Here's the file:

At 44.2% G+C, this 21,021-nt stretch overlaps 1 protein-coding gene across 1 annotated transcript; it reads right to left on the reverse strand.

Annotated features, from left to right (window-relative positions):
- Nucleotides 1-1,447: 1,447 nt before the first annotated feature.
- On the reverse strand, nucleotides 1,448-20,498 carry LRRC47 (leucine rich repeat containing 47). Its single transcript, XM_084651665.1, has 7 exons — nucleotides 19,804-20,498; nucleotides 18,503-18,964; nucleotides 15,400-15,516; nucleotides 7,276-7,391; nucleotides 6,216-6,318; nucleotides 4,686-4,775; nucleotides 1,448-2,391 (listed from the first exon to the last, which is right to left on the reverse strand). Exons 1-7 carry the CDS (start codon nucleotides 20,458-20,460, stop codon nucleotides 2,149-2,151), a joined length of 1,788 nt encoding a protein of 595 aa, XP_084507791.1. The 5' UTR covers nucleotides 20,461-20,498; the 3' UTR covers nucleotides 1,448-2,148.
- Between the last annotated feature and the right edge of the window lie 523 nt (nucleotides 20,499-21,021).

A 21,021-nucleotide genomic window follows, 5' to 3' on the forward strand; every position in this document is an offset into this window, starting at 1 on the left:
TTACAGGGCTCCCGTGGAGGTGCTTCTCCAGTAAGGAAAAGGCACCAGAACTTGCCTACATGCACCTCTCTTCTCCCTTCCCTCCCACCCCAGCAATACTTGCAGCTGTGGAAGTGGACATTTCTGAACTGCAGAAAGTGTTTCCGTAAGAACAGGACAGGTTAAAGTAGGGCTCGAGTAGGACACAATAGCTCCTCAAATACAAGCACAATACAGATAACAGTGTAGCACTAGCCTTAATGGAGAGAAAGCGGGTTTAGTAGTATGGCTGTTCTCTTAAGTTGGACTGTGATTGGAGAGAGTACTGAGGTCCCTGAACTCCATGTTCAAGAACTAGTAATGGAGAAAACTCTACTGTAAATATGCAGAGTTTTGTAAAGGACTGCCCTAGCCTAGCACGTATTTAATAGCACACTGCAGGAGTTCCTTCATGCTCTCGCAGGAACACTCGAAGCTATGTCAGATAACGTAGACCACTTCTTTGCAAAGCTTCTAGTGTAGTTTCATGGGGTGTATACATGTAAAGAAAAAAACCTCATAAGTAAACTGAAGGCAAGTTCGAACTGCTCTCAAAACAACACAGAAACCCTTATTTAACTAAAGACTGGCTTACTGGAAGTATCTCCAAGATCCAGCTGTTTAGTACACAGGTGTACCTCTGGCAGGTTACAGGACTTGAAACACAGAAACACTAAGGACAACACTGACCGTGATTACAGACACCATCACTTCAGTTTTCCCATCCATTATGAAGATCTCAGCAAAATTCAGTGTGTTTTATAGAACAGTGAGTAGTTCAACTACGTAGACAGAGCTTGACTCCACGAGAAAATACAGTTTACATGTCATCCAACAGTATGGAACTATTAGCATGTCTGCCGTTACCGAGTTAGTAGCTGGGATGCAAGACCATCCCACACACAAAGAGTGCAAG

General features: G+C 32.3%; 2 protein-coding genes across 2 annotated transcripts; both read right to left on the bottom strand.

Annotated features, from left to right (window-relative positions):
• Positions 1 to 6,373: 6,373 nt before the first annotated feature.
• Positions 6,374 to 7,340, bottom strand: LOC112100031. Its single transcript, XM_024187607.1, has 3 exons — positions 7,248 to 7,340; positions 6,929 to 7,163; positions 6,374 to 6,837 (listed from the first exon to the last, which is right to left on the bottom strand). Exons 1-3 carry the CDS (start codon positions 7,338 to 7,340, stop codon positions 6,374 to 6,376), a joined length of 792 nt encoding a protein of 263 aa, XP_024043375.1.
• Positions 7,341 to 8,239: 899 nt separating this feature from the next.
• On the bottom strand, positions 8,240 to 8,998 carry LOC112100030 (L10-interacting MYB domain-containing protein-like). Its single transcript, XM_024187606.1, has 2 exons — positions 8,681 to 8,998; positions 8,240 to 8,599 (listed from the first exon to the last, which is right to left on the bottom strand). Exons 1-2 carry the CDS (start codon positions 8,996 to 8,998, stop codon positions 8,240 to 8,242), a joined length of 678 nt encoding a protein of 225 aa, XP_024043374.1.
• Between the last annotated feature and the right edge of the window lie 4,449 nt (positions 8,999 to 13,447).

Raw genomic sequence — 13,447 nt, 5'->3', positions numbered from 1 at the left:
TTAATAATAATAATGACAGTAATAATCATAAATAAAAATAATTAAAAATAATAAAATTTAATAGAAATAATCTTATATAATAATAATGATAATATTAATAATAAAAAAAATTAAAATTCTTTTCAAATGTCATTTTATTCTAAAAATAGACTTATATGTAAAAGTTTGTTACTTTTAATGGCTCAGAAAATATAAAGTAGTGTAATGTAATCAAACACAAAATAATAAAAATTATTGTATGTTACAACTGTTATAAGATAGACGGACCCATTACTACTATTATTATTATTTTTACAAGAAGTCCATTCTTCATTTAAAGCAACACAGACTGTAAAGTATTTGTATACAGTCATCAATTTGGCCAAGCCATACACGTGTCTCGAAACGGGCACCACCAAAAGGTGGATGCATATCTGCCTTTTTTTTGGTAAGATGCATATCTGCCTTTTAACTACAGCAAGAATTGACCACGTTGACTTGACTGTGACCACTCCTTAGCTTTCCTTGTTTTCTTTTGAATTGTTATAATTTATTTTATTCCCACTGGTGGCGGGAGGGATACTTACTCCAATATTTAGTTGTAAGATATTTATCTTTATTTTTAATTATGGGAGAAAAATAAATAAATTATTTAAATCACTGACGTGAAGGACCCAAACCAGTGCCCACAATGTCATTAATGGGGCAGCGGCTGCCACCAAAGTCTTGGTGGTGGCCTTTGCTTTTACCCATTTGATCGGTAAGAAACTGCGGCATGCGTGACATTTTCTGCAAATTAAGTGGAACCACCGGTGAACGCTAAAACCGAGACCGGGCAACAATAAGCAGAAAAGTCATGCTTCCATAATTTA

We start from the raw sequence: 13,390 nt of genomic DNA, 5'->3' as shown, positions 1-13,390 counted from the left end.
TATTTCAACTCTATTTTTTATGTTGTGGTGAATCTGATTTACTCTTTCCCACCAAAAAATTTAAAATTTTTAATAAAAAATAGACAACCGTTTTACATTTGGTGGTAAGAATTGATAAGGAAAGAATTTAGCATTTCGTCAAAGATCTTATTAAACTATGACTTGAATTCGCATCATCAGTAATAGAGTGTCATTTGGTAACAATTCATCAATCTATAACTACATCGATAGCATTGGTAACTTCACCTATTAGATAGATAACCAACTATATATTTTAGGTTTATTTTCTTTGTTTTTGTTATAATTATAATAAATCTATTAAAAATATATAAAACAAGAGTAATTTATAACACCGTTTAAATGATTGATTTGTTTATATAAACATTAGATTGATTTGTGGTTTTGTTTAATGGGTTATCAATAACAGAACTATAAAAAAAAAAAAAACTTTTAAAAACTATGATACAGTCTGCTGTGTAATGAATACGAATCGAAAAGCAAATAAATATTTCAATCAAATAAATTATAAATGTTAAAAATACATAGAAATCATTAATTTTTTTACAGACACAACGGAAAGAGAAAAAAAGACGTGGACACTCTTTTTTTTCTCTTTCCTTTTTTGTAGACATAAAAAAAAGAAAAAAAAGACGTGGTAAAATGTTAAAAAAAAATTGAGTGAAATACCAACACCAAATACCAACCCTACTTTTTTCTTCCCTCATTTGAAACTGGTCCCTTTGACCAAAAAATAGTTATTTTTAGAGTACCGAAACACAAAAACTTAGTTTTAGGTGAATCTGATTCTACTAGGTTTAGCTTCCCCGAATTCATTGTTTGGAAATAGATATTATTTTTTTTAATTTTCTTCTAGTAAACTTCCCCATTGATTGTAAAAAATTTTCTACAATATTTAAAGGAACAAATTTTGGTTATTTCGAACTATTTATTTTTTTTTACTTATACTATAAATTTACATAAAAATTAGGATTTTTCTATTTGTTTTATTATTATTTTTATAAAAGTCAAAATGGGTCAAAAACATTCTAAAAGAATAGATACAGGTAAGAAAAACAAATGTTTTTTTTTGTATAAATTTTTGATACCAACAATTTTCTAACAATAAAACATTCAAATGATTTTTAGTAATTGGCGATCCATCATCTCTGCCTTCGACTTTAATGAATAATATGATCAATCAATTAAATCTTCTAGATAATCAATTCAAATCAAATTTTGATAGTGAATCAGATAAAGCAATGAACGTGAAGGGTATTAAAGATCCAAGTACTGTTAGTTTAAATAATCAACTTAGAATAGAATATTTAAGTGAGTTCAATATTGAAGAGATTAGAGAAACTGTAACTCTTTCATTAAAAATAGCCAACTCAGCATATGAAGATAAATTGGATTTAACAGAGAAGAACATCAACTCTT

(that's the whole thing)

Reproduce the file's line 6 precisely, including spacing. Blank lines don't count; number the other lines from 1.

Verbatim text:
A 21,021-nucleotide genomic window follows, 5' to 3' on the forward strand; every position in this document is an offset into this window, starting at 1 on the left: